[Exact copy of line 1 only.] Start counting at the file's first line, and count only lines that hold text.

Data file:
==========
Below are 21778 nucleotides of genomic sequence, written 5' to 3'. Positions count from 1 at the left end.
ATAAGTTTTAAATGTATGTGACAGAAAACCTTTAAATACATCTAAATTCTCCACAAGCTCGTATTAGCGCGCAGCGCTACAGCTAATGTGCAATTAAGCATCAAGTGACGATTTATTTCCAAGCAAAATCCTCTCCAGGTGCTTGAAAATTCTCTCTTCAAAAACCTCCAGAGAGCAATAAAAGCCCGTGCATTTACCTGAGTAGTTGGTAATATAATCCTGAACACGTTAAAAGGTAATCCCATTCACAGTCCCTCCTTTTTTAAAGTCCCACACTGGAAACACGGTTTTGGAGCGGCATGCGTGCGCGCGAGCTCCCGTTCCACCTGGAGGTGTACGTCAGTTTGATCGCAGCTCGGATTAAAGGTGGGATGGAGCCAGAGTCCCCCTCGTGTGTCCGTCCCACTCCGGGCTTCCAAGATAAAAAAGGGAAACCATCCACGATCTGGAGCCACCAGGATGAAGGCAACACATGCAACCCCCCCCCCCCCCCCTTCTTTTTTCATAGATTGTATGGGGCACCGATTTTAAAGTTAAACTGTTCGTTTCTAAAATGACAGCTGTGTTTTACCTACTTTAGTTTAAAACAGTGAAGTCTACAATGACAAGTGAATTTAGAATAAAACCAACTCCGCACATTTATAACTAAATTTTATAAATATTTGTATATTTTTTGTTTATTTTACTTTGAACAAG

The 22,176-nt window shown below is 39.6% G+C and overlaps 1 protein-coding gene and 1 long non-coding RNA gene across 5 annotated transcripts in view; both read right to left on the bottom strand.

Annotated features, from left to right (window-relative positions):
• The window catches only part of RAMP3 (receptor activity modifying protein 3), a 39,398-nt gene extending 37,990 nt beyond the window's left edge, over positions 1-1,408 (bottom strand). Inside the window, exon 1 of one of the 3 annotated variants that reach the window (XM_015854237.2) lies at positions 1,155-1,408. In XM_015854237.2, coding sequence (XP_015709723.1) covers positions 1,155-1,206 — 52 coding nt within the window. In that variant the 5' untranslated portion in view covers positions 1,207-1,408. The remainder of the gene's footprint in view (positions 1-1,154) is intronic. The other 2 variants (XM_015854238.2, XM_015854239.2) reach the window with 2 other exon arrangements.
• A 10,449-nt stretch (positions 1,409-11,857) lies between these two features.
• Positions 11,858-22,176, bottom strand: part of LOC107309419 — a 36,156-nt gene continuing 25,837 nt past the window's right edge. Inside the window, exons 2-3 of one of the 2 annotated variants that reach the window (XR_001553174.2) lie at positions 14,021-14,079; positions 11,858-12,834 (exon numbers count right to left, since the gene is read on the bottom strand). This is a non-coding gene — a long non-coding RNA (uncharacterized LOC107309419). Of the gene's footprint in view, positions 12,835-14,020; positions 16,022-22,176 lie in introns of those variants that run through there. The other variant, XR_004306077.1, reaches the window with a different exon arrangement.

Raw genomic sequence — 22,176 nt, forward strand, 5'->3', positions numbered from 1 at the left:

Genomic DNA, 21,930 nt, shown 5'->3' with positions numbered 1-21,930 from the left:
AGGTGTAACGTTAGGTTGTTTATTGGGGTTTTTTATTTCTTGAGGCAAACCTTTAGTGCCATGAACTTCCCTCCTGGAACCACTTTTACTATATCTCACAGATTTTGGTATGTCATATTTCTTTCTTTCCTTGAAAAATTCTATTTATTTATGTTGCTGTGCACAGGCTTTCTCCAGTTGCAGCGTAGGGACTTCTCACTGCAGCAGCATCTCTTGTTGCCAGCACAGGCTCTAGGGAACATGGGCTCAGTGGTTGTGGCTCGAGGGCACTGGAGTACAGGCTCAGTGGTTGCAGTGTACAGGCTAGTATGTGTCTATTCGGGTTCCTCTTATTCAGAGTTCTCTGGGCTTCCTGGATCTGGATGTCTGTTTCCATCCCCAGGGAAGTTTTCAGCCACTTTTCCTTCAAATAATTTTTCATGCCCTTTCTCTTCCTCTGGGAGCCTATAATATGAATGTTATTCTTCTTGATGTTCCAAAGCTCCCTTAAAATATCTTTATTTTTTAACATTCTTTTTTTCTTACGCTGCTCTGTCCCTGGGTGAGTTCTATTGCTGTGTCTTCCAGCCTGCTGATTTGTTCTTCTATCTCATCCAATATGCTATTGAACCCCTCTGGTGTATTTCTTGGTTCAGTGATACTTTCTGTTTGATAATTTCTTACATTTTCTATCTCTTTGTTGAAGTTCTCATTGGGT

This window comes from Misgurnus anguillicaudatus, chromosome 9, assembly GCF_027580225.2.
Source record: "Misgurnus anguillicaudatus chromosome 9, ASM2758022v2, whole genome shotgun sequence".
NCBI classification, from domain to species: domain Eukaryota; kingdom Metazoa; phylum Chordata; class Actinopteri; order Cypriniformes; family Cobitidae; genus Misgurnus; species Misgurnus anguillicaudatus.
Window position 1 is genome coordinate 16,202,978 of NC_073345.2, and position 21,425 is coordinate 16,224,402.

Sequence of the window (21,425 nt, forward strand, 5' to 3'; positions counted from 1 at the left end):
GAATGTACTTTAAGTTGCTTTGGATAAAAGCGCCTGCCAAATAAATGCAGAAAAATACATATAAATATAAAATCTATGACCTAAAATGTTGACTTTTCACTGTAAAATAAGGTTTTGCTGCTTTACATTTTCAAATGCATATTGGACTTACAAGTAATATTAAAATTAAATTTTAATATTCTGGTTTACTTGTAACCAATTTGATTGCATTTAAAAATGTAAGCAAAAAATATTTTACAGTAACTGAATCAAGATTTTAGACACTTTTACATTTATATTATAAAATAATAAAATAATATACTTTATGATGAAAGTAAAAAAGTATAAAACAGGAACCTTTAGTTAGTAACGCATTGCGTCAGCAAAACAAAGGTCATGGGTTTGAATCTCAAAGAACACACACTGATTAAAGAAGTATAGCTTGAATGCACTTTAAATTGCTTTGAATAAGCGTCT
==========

Below are 21778 nucleotides of genomic sequence, written 5' to 3'. Positions count from 1 at the left end.